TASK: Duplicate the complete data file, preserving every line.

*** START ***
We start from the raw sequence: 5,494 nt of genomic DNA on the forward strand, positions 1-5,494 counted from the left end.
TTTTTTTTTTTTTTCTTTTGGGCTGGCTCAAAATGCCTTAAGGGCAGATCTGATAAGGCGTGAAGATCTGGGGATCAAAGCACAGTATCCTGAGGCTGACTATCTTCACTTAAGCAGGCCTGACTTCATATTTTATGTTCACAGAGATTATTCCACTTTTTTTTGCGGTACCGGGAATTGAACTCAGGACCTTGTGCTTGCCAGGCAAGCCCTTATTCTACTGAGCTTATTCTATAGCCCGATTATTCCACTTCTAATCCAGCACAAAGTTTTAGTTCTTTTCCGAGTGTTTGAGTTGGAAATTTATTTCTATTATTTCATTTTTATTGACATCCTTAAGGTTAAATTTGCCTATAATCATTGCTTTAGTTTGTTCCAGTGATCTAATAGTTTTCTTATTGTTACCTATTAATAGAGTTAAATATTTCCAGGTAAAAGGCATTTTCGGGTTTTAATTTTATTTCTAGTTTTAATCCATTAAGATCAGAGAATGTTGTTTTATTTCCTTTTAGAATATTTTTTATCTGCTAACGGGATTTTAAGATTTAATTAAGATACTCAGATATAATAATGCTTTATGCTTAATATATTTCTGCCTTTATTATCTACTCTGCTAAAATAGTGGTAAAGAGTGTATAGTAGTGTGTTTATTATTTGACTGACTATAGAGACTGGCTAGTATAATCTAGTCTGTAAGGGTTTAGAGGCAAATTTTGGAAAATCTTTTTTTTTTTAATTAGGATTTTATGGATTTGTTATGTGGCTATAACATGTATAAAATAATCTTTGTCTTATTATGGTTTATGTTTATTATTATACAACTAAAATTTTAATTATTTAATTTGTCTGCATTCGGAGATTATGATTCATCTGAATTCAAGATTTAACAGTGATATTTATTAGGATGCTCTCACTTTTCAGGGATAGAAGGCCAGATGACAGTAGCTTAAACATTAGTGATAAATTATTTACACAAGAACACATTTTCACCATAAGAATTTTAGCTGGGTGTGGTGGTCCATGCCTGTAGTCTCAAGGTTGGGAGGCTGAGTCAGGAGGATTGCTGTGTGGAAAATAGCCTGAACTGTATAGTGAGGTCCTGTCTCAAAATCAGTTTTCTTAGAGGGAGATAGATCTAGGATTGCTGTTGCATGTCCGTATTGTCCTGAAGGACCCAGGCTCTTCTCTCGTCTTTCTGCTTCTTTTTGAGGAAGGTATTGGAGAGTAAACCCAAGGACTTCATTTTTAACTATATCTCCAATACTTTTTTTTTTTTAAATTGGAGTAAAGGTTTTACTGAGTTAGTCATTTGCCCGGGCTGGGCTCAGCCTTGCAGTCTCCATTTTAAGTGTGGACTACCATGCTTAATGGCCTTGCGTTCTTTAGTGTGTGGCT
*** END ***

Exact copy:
We start from the raw sequence: 5,494 nt of genomic DNA on the forward strand, positions 1-5,494 counted from the left end.
TTTTTTTTTTTTTTCTTTTGGGCTGGCTCAAAATGCCTTAAGGGCAGATCTGATAAGGCGTGAAGATCTGGGGATCAAAGCACAGTATCCTGAGGCTGACTATCTTCACTTAAGCAGGCCTGACTTCATATTTTATGTTCACAGAGATTATTCCACTTTTTTTTGCGGTACCGGGAATTGAACTCAGGACCTTGTGCTTGCCAGGCAAGCCCTTATTCTACTGAGCTTATTCTATAGCCCGATTATTCCACTTCTAATCCAGCACAAAGTTTTAGTTCTTTTCCGAGTGTTTGAGTTGGAAATTTATTTCTATTATTTCATTTTTATTGACATCCTTAAGGTTAAATTTGCCTATAATCATTGCTTTAGTTTGTTCCAGTGATCTAATAGTTTTCTTATTGTTACCTATTAATAGAGTTAAATATTTCCAGGTAAAAGGCATTTTCGGGTTTTAATTTTATTTCTAGTTTTAATCCATTAAGATCAGAGAATGTTGTTTTATTTCCTTTTAGAATATTTTTTATCTGCTAACGGGATTTTAAGATTTAATTAAGATACTCAGATATAATAATGCTTTATGCTTAATATATTTCTGCCTTTATTATCTACTCTGCTAAAATAGTGGTAAAGAGTGTATAGTAGTGTGTTTATTATTTGACTGACTATAGAGACTGGCTAGTATAATCTAGTCTGTAAGGGTTTAGAGGCAAATTTTGGAAAATCTTTTTTTTTTTAATTAGGATTTTATGGATTTGTTATGTGGCTATAACATGTATAAAATAATCTTTGTCTTATTATGGTTTATGTTTATTATTATACAACTAAAATTTTAATTATTTAATTTGTCTGCATTCGGAGATTATGATTCATCTGAATTCAAGATTTAACAGTGATATTTATTAGGATGCTCTCACTTTTCAGGGATAGAAGGCCAGATGACAGTAGCTTAAACATTAGTGATAAATTATTTACACAAGAACACATTTTCACCATAAGAATTTTAGCTGGGTGTGGTGGTCCATGCCTGTAGTCTCAAGGTTGGGAGGCTGAGTCAGGAGGATTGCTGTGTGGAAAATAGCCTGAACTGTATAGTGAGGTCCTGTCTCAAAATCAGTTTTCTTAGAGGGAGATAGATCTAGGATTGCTGTTGCATGTCCGTATTGTCCTGAAGGACCCAGGCTCTTCTCTCGTCTTTCTGCTTCTTTTTGAGGAAGGTATTGGAGAGTAAACCCAAGGACTTCATTTTTAACTATATCTCCAATACTTTTTTTTTTTTAAATTGGAGTAAAGGTTTTACTGAGTTAGTCATTTGCCCGGGCTGGGCTCAGCCTTGCAGTCTCCATTTTAAGTGTGGACTACCATGCTTAATGGCCTTGCGTTCTTTAGTGTGTGGCT